Openly gay school deputy headteacher, Shaun Dellenty, explains why winning an award for his work as founder of Inclusion For All meant so much
I first devised Inclusion For All in 2010 in response to endemic levels of homophobic bullying and language in our local schools and the community, at a time when there was a question mark over tackling such issues in UK primary schools.
Such was the positive impact of the work on all forms of bullying that I offered the highly child-centred training to schools, local authorities, teacher training providers and anti-bullying organisations in the form of outreach.
In 2012 I made Inclusion For All into a small charitable organization which, in addition to outreach work, provides three highly successful onsite training days at my school – Alfred Salter Primary School in Southwark, south London.
And that work has now been recognized.
This summer representatives of the London Borough of Southwark Children’s Services gathered along with VIPs, school leaders, governors and teachers for the Good Practice Awards ceremony at Southwark Council.
These new awards provide an opportunity to celebrate excellent practice in our part of the British capital and to enable opportunities to share good practice between schools.
After an inspirational speech from England and Team GB Women’s Captain Casey Stoney, awards were presented to Southwark schools by Mayor of Southwark Abdul Mohamed. Each award afforded the recipient an opportunity to present their work to the gathered audience.
Alfred Salter Primary School chair of governors Elaine Garlick and assistant headteacher Anna Taylor were in attendance and I collected the glass trophy on behalf of our school community.
In addition to the Southwark Good Practice Award, Inclusion For All has also been nominated for the best community project at the National Diversity Awards 2013 (of which Gay Star News is a media partner).
We were thrilled to receive the Southwark Good Practice Award; working in education can be highly stressful, therefore any chance to celebrate success is welcome.
On a personal level this award represents something more significant. Having been in teaching since 1995, even as recently as five years ago I cannot imagine witnessing such respectful and authentic discussions in primary class-rooms around homophobia, transphobia and the range of different families that exist in the 21st century that I now am privileged to experience.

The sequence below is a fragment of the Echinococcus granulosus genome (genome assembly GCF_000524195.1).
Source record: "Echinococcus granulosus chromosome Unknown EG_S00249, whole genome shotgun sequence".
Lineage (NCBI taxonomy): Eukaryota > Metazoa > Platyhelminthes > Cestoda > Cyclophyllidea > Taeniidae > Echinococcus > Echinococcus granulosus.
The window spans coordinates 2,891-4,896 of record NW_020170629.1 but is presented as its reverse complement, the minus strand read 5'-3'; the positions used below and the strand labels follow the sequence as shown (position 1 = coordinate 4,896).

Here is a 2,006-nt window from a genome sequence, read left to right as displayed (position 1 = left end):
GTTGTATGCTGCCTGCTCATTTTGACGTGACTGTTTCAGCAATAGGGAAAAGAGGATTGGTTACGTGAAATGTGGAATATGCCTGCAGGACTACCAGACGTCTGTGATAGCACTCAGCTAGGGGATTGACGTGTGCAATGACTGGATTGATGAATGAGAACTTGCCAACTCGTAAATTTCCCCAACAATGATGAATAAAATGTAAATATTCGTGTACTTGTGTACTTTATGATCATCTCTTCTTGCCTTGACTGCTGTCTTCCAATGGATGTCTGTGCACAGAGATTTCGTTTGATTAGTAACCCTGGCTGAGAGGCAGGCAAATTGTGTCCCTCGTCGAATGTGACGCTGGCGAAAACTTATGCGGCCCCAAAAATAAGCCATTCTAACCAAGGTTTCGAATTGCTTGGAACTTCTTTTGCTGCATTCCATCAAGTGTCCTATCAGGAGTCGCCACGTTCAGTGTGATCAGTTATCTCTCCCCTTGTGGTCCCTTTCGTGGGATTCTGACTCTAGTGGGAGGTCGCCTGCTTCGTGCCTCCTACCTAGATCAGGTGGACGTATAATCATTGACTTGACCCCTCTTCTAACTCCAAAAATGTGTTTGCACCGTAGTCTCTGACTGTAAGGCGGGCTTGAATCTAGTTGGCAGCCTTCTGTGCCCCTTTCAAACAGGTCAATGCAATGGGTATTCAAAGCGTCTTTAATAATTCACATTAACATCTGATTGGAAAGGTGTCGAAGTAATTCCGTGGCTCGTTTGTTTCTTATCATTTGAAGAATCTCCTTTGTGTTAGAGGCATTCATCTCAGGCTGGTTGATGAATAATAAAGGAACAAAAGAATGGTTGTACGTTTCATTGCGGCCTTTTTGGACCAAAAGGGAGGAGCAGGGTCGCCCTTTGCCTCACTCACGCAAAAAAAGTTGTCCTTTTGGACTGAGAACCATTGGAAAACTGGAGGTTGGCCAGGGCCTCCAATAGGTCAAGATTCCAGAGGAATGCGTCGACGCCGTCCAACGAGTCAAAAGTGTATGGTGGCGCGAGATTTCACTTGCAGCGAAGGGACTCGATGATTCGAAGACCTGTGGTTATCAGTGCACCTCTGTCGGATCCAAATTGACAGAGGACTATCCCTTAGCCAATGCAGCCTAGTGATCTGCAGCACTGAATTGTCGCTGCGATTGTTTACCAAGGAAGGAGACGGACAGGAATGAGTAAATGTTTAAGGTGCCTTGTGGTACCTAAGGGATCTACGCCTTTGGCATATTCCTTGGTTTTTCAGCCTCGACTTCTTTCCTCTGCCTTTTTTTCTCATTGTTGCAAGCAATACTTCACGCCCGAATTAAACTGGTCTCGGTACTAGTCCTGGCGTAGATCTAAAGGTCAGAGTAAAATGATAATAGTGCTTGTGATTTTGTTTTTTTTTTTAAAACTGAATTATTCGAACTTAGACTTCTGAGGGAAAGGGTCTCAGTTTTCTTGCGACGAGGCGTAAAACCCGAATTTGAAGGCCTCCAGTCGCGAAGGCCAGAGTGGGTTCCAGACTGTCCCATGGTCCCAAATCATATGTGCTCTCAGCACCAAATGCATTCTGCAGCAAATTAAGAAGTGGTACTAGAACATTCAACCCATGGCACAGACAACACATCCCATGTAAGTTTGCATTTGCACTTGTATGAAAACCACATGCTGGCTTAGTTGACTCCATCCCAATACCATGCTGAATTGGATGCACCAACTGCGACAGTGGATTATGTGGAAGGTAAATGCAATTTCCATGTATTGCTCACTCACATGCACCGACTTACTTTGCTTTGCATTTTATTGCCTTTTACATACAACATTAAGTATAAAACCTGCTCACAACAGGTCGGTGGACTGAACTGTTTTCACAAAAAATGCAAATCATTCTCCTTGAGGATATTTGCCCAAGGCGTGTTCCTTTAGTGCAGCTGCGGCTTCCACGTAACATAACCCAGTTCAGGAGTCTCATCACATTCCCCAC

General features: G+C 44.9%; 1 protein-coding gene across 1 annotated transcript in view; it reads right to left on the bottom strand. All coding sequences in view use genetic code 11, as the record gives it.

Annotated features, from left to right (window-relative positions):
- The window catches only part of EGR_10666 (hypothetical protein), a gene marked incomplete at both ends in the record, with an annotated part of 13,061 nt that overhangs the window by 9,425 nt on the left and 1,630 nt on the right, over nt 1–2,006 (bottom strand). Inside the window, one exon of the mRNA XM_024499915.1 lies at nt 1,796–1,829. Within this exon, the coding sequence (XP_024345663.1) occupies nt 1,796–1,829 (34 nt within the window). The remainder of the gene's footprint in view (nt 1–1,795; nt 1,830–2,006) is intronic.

These lessons and training sessions are not just led by me, but by a team of teachers who are genuinely committed to diversity, heritage and equality of opportunity for all the children in their care.
Teachers who place the emerging, unique identities and potential of children first; who have taken the time to work through their own fear, misconceptions and the prejudices in order to ensure all children and their families are represented, accepted and can fulfil their potential without fear or having to hide away their true selves.
As someone who was denied openly LGBTQI role models as a child, that fact that I am completely open about my identity (please not sexuality, I don’t want to be defined by sex alone) is joyful to me. Some of the children we teach, even at primary school age are aware of their emerging LGBTQI identities and they need role models in schools.
I grew up and trained under the toxic shadow of Section 28, the UK legislation, now repealed, that effectively banned discussion of homosexuality in schools.
The fact I am openly gay at school with all stakeholders not only enables me to function to the best my ability but it also sends an important message to all school community members they can and should be authentic and proud about whoever they are.
As word of Inclusion For All spreads across the UK, to Europe and the USA, I am made aware in the form of emails and tweets of the barriers many teachers face in preventing LGBTQI related bullying and in being able to be authentic role models.
Sadly, even in 2013 there are some parents, school leaders, school governors, educational authorities and governments who allow their own fear, misconception and outright prejudice to hinder attempts to prevent homophobic bullying (and so provide safe schools for all children) and to empower staff to be authentic role models for their pupils. This is a tragedy, one that has been going on for far, far too long.
Teachers undertake work in schools because they care deeply about children and their futures, not to chase awards.
However, having trained to be a teacher at a time when even uttering the words ‘gay’ and ‘lesbian’ in a class-room was perceived by many as a disciplinary issue, to be awarded a good practice award by the Mayor of Southwark on behalf on a Children’s Services department meant much.
It sent a clear message to other school leaders that preventing homophobia in schools is acceptable, possible and is best good practice when done well. It also shows everyone things are changing and that however gradually; the toxic shadow of Section 28 is slowly fading into history.
For the sake of countless young lives that cannot come a moment too soon.